Japan refuses to pay wartime reparations to Chinese slave laborers

Needless to say, I’m not at all surprised. And I think it totally sucks.

A group of 45 elderly Chinese who were forced to work as slave labourers in Japan during World War II have lost their bid for compensation. A court in the Japanese prefecture of Fukuoka dismissed the men’s lawsuit, which sought a total of 1bn yen ($8.5m) in compensation….

According to the lawsuit, the plaintiffs were forcibly taken from China to Fukuoka prefecture in Japan between 1943 and 1944. They were made to work without pay at locations such as the Mitsui Miike mine and Mitsubishi Iizuka mine, according to Kyodo news agency.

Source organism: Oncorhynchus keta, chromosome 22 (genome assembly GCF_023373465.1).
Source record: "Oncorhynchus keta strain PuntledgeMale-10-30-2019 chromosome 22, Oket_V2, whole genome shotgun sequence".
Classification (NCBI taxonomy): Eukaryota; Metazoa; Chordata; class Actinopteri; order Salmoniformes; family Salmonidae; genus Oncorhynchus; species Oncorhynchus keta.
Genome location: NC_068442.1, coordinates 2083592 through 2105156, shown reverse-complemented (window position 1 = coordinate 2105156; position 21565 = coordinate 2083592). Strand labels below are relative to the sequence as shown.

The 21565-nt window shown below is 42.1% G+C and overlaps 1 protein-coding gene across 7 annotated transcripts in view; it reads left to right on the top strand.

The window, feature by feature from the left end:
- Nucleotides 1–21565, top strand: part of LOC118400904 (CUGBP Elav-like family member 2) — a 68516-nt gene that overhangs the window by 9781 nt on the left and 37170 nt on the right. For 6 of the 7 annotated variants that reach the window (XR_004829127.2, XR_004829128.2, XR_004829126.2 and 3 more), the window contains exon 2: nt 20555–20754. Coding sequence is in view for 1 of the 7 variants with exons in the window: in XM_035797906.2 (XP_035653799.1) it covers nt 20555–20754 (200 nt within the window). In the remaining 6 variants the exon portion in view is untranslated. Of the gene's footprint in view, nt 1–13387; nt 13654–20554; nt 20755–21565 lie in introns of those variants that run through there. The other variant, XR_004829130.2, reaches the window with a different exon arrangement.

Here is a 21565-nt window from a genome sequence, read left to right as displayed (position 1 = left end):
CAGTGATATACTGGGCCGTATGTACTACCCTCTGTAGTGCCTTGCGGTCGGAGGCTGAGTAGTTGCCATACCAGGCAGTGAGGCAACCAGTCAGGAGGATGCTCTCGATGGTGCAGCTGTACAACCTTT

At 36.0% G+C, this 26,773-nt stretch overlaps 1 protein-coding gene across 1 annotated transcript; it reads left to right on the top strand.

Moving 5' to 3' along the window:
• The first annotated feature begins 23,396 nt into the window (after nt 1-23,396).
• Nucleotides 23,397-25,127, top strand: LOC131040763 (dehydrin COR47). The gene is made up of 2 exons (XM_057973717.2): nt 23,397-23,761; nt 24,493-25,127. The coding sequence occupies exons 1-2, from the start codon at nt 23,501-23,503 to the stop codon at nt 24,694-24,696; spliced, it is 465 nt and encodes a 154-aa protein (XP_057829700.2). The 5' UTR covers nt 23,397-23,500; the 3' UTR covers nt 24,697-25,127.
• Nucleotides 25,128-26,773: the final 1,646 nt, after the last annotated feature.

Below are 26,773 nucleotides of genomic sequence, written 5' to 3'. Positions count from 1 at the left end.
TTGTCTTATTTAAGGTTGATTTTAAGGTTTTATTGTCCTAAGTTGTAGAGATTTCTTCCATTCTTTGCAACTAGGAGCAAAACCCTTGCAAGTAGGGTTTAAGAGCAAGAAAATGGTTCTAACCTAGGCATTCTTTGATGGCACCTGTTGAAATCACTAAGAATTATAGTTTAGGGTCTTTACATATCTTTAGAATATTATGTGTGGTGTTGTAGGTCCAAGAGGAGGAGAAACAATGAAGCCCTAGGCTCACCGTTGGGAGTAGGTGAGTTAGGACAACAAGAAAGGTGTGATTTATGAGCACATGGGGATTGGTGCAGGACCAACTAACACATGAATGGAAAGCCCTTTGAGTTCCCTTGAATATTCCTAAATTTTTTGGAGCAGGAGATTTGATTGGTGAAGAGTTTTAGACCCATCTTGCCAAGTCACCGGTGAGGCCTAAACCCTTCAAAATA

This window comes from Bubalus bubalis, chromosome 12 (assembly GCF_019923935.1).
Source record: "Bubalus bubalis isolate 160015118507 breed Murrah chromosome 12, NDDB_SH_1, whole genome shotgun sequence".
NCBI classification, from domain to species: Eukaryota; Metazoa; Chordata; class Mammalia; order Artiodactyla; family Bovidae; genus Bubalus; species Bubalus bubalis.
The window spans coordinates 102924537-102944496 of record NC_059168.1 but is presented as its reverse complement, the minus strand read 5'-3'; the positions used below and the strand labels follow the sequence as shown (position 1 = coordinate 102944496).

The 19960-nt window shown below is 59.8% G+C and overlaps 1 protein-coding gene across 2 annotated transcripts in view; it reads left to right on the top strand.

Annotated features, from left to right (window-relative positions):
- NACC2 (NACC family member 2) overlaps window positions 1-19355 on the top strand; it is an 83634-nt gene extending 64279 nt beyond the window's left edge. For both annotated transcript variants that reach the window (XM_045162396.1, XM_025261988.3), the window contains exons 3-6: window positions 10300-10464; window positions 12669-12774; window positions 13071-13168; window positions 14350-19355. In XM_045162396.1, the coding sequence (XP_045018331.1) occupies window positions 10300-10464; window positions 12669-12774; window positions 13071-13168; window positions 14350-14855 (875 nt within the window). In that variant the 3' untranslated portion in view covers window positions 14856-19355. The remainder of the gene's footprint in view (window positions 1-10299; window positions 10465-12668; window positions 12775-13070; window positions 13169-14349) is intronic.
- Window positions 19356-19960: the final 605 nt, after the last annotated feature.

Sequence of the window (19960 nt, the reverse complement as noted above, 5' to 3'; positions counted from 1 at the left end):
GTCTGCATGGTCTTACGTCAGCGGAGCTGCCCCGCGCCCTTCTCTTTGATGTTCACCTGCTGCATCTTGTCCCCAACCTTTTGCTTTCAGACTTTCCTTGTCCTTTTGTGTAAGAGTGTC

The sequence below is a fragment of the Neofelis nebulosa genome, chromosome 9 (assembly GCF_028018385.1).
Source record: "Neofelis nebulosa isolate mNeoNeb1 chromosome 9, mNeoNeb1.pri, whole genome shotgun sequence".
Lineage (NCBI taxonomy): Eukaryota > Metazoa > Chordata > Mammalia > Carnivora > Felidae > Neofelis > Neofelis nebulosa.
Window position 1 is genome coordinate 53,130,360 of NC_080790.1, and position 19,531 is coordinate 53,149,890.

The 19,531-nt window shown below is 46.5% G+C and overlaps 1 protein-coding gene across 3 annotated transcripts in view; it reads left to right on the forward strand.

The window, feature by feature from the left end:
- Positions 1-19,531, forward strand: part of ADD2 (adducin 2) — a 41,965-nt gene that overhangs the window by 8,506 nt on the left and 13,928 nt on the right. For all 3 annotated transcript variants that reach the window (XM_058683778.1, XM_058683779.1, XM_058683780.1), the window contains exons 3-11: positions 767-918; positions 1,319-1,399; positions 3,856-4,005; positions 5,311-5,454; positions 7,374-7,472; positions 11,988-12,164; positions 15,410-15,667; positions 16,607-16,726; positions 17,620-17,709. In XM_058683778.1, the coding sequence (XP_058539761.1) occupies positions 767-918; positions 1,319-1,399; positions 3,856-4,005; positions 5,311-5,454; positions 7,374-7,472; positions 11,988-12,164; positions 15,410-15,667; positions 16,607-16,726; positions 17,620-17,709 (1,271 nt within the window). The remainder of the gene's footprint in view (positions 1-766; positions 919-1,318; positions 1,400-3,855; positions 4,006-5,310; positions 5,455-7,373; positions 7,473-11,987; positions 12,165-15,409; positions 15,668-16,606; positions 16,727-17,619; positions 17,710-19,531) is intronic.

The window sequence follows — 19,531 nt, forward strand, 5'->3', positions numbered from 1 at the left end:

About 40,000 Chinese people were sent to work in Japan in the latter years of the war. Japan has generally refused to pay damages to Chinese claimants, despite repeated accusations that it has not properly atoned for its wartime brutality.

Unlike asinine claims from some groups that the US government should compensate families today whose great-great-great-grandparents were once slaves, these Chinese plaintiffs were actual slaves themselves, forced to work in Japanese mines. If they were treated at all like Japan treated most of their prisoners, they were probably brutalized beyond description. They deserve compensation and a formal apology, to say the least, and Japan should feel shame at this decision.


Hao Wu updates

Reuters has picked up the story, the first sign, I believe, of Hao Wu’s arrest making the mainstream news.

In addition, the Business Week blog includes a post by BW reporter Bruce Einhorn, who interviewed Hao Wu about the Google China story a few week’s before his arrest.